In the meantime we are formulating a National Policy on e-Business and e-Commerce including proposals for Tax & Fiscal Incentives; a Code of Consumer Protection for e-Commerce; a National Strategy for Electronic Payments ; and the development of a B2C e-Commerce strategy. We are about to lay in Parliament The Electronics Transactions Bill and The Data Protection and Privacy Bill. We are creating the facilitative environment for our SMEs and the entire business community to incorporate the technology in their operations.
Success with SMEs
Our initiatives in the Small and Medium Enterprise Sector has produced tremendous growth. During the last five years, for example, we facilitated the development of over ten thousand small and medium enterprises which have created wealth and employment and contributed to strengthening the social fabric of Trinidad and Tobago. We will be unrelenting in our efforts to improve the strength of this sector.
SMEs and Economic Expansion
Ladies and Gentlemen, as I indicated in my address to the nation last week, we must now make adjustments in expenditure in the light of falling revenues from a global economic slowdown. But one thing must be made clear. We will not yield to economic contraction without a fight. We will not succumb so easily. We will do our best to promote business expansion because we know that the continued creation of wealth has to be a key weapon in the fight against any threatening stagnation.
Therefore, as far as is possible, we will pursue our planned economic expansion and diversification in the energy sector and also through the establishment of certain strategic gas- based industries in plastics, aluminum and iron and steel, as well as the intensification of our efforts in other key areas including agriculture, and the information industries. We will also continue our focus on the already determined new areas like Merchant Marine; Fish and Fish Processing; Yachting; Music and Entertainment; Film, and Food and Beverage.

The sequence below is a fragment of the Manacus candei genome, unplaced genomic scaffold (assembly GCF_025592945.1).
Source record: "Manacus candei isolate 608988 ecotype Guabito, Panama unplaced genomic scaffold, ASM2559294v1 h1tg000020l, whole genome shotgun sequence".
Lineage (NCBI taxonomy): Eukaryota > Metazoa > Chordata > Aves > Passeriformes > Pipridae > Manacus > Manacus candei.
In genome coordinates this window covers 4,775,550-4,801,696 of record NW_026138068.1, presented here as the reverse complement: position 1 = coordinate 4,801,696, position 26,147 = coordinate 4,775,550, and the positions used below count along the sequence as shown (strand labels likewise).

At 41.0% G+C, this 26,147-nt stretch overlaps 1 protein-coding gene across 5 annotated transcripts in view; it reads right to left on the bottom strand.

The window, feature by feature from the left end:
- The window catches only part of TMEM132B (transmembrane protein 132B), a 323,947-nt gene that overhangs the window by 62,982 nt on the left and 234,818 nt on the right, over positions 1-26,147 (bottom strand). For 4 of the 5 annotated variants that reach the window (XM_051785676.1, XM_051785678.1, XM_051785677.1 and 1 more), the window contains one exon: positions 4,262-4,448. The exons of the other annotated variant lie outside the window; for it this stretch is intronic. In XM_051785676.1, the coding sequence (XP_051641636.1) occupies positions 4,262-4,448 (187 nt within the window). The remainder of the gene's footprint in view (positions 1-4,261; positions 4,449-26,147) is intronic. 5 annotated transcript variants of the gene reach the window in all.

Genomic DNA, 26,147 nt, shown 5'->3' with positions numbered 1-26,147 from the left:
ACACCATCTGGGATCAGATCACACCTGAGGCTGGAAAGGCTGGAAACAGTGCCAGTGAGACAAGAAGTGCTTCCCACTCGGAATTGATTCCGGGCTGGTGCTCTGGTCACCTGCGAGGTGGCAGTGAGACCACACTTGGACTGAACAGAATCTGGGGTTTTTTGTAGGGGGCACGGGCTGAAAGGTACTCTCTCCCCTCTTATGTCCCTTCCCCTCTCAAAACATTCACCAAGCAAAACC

The Small and Medium Enterprise Sector will be both beneficiary and instrument of this effort which will generate new industrial activity in Trinidad and Tobago. Our planned strategic industries, for example, will provide the platform for the creation of the great many products for use in manufacturing, construction, agriculture and agri-business, transportation, health care, and in the household, among others. Through this activity, all other sectors including services, retail and construction will have the chance to sustain if not expand their operations in these times of threatening economic slowdown. SMEs will undoubtedly emerge in all these sectors of the economy to play their indispensable role in national development.
We will do our best to ensure that the Small and Medium Enterprises have all possible opportunities for participation, and expansion in these challenging times. It is with this sector that we incubate our entrepreneurial talent. We can further nurture the culture of entrepreneurship and we have one of the best instruments for a more equitable distribution of the nation’s wealth and for the structural transformation of our communities.
This sector is indispensable to the national economic momentum. It is needed to expand the economic base of the society and to be an essential part of the preparation for the even greater growth that will come when the economic problems are rectified, as they certainly will, at the global level.
I therefore once again thank you all for gathering to pursue ways to further facilitate the growth of this critical sector. I wish you most fruitful deliberations and I have no doubt that the Government would derive great benefits from your wise counsel.
Thank you, Ladies and Gentlemen.